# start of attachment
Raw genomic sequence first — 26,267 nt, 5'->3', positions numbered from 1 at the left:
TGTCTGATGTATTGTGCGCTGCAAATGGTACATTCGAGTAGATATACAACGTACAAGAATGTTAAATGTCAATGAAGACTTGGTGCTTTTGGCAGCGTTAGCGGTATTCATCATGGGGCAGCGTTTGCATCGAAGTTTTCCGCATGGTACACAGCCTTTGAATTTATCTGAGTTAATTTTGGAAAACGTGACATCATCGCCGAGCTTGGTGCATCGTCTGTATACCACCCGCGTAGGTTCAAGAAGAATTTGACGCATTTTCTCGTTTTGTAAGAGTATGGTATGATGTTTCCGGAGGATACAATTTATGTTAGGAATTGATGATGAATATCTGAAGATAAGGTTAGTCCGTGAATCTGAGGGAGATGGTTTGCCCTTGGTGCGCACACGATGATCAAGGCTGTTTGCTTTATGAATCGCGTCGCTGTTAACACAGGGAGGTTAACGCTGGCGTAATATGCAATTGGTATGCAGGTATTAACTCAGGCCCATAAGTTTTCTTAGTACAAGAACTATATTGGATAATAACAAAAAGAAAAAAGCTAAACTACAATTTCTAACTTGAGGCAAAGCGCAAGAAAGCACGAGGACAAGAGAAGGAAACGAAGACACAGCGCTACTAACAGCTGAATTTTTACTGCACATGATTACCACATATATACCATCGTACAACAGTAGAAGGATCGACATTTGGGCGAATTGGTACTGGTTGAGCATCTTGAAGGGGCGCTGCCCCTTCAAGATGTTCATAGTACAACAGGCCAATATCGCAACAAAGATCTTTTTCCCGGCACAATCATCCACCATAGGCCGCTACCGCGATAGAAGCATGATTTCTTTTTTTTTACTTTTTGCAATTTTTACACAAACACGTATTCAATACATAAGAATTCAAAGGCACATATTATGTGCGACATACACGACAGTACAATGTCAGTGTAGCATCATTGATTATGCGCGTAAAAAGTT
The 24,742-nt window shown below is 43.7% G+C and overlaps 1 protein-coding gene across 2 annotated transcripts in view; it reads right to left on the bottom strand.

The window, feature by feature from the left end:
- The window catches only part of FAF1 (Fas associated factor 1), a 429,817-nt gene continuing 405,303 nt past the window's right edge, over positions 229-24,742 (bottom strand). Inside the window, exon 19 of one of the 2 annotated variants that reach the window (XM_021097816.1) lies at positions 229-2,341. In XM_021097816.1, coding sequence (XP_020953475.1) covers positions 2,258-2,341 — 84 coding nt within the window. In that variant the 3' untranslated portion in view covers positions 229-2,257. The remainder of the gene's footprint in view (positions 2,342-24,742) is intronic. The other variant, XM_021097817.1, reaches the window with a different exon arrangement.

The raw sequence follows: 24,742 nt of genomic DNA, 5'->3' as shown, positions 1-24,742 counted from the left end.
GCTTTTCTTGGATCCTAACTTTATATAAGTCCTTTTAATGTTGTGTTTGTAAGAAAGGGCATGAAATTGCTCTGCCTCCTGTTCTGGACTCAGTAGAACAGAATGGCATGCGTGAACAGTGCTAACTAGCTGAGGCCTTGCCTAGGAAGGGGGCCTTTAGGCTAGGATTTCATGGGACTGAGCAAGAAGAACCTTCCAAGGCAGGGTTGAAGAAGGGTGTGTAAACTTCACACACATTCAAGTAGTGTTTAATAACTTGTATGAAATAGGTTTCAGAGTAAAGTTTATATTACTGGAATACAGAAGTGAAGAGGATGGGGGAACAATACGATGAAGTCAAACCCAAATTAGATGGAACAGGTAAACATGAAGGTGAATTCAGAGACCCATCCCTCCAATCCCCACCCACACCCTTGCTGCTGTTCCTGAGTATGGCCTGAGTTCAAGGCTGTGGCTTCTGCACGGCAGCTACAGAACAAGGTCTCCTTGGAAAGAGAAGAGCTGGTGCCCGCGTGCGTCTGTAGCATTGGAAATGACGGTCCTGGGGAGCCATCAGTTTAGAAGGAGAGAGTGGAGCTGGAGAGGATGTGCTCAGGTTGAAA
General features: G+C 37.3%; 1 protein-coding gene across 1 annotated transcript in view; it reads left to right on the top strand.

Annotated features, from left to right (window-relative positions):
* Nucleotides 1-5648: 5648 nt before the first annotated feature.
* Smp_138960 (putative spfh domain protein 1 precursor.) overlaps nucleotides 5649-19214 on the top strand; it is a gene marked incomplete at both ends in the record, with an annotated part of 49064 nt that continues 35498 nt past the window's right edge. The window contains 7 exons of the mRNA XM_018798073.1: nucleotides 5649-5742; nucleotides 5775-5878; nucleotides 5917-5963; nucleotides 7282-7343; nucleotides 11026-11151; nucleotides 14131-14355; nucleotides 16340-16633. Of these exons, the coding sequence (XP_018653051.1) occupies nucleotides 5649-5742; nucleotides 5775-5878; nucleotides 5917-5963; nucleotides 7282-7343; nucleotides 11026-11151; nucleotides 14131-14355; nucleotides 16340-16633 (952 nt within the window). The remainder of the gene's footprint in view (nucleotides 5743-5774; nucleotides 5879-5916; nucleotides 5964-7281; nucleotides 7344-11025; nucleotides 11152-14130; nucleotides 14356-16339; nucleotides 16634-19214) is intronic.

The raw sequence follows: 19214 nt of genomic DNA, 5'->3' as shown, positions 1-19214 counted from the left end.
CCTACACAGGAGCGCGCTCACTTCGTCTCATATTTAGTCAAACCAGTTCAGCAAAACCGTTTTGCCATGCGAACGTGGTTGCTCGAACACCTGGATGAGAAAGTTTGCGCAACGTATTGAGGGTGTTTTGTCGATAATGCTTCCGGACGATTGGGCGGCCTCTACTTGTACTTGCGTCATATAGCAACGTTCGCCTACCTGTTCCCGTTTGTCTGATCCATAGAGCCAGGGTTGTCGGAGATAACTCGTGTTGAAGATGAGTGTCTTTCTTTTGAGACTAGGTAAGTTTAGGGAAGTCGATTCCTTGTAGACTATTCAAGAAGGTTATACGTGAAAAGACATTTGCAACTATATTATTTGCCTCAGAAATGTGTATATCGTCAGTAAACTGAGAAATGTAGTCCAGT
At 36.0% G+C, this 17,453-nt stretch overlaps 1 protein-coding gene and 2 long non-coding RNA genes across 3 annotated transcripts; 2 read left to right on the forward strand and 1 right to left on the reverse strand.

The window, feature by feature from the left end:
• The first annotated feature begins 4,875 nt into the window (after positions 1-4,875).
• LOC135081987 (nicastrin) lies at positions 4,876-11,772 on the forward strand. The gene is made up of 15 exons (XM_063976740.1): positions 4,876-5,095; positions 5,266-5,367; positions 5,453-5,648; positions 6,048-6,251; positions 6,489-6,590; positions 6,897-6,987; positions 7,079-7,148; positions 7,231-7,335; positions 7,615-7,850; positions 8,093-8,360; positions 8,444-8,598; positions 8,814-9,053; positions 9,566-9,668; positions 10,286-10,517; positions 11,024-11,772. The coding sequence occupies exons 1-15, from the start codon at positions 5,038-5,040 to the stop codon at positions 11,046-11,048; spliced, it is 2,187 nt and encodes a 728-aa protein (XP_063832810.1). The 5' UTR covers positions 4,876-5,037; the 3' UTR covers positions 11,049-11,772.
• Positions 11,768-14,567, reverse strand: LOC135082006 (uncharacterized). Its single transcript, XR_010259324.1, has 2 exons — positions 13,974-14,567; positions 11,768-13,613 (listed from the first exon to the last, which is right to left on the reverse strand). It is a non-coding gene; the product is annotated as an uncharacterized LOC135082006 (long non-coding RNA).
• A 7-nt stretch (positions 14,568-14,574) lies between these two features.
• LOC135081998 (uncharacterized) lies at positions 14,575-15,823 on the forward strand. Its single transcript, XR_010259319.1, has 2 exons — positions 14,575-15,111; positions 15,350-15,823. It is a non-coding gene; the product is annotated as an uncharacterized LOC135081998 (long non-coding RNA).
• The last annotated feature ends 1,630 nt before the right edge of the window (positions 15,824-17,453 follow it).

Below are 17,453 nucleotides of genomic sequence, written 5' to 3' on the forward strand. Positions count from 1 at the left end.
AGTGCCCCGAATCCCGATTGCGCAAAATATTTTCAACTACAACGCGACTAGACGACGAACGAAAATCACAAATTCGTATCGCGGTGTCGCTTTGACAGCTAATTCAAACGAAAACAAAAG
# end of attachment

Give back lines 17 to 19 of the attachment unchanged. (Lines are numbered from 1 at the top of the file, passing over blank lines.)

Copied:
• LOC135081987 (nicastrin) lies at positions 4,876-11,772 on the forward strand. The gene is made up of 15 exons (XM_063976740.1): positions 4,876-5,095; positions 5,266-5,367; positions 5,453-5,648; positions 6,048-6,251; positions 6,489-6,590; positions 6,897-6,987; positions 7,079-7,148; positions 7,231-7,335; positions 7,615-7,850; positions 8,093-8,360; positions 8,444-8,598; positions 8,814-9,053; positions 9,566-9,668; positions 10,286-10,517; positions 11,024-11,772. The coding sequence occupies exons 1-15, from the start codon at positions 5,038-5,040 to the stop codon at positions 11,046-11,048; spliced, it is 2,187 nt and encodes a 728-aa protein (XP_063832810.1). The 5' UTR covers positions 4,876-5,037; the 3' UTR covers positions 11,049-11,772.
• Positions 11,768-14,567, reverse strand: LOC135082006 (uncharacterized). Its single transcript, XR_010259324.1, has 2 exons — positions 13,974-14,567; positions 11,768-13,613 (listed from the first exon to the last, which is right to left on the reverse strand). It is a non-coding gene; the product is annotated as an uncharacterized LOC135082006 (long non-coding RNA).
• A 7-nt stretch (positions 14,568-14,574) lies between these two features.